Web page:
The Uttar Pradesh government has mounted a massive campaign to sensitise and sanitise the vast rural hinterland, after a hue and cry over the alarming rise in fatalities from Covid-19.And the good news is that the results are beginning to show."Hitherto, the efforts to contain Covid-19 were city-centric. The villages were ignored in the mistaken belief that people in rural areas enjoyed better immunity, and a healthy lifestyle, compared to those in the congested urban areas, but in the past fortnight the number of cases in the rural segment has gone up alarmingly," said Tej Pal, an activist of Mathura. He returned to his native village and now plans to develop Peepal Vatikas, clusters of Peepal trees.In Agra, villagers are seen crowding under the Peepal trees, spending hours to breathe in Oxygen, to remain healthy. Sonvir, an activist, told IANS that villagers believed Peepal trees produced the maximum Oxygen round the clock. Some people claimed they had benefitted immensely.The Agra district administration has sent out teams of health workers to the villages.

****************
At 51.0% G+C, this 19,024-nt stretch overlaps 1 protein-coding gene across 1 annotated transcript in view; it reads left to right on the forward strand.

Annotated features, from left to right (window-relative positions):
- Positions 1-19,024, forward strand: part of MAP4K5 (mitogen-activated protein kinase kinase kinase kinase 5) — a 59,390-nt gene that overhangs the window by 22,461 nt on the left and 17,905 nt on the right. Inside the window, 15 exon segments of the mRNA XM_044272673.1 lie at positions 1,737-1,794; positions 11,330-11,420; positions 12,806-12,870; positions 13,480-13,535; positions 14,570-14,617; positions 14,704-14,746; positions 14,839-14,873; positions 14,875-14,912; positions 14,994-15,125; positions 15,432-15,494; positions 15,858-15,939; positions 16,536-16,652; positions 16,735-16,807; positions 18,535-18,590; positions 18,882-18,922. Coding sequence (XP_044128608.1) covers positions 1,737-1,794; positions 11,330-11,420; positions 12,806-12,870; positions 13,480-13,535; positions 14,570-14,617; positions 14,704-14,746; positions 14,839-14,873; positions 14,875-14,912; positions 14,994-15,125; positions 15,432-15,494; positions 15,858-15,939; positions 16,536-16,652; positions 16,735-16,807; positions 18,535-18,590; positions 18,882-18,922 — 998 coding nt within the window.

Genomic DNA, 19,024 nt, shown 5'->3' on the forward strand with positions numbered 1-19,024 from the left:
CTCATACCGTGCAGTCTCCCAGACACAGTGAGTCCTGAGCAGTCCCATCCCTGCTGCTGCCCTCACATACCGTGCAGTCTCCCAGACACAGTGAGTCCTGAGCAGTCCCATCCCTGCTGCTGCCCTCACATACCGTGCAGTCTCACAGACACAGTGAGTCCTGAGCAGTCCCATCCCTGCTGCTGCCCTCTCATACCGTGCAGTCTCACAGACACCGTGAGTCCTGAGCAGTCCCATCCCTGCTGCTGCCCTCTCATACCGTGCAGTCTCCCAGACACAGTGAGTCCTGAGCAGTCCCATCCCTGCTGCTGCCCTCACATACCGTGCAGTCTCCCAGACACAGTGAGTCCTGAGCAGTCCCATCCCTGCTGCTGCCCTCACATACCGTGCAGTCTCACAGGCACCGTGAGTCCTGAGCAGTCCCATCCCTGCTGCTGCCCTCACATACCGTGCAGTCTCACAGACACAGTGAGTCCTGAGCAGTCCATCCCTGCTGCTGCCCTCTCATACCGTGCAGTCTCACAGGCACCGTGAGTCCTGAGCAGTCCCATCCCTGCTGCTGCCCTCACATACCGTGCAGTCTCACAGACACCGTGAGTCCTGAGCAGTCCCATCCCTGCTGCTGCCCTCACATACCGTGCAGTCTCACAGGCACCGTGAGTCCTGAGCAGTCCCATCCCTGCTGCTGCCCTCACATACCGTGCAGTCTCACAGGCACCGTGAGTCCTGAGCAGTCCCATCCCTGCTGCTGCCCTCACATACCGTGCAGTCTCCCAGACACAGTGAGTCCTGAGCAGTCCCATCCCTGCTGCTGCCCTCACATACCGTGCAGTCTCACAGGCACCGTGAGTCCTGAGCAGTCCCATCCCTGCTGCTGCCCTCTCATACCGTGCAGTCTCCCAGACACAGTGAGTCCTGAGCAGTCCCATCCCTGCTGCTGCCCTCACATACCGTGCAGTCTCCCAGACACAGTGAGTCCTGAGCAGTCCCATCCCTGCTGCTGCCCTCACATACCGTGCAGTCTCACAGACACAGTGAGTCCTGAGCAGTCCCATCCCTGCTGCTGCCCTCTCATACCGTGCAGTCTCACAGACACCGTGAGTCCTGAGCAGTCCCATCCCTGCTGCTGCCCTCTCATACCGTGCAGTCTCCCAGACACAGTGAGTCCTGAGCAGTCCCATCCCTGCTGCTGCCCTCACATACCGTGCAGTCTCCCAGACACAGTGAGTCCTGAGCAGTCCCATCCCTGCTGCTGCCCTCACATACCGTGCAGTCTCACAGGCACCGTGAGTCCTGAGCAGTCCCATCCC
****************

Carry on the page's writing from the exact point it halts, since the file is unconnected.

After the visits by local MLAs and MPs to the villages, the state health department has become active. The primary health centres are being opened and staffed with para medics. The local village bodies have been activated.In the second wave Covid-19 has spread like wildfire in the rural areas. A recent report suggests 45.5 percent rural areas are already in its grip. The infection spread and the fatalities rate have gone up alarmingly. Rural districts in Punjab and Haryana are worst affected. Bihar and West Bengal are showing rising trends as is Andhra Pradesh.In the coming weeks, state governments will need to be extra cautious to ensure that Covid-19 infection spread was urgently contained, said Agra's eminent medical practitioner Dr Devashish Bhattacharya.A rural activist Jagan Prasad Teheriya lauded the contribution of the much maligned Jhola Chaaps (unregistered village doctors) who had speedily provided Medicare. "Only a few complicated and serious cases had to be sent to the Agra city for treatment and the delay caused deaths in some villages," he added.Perhaps, in the coming days we will see a better health infrastructure in the villages as a result of the pandemic, hoped a village functionary Subhash.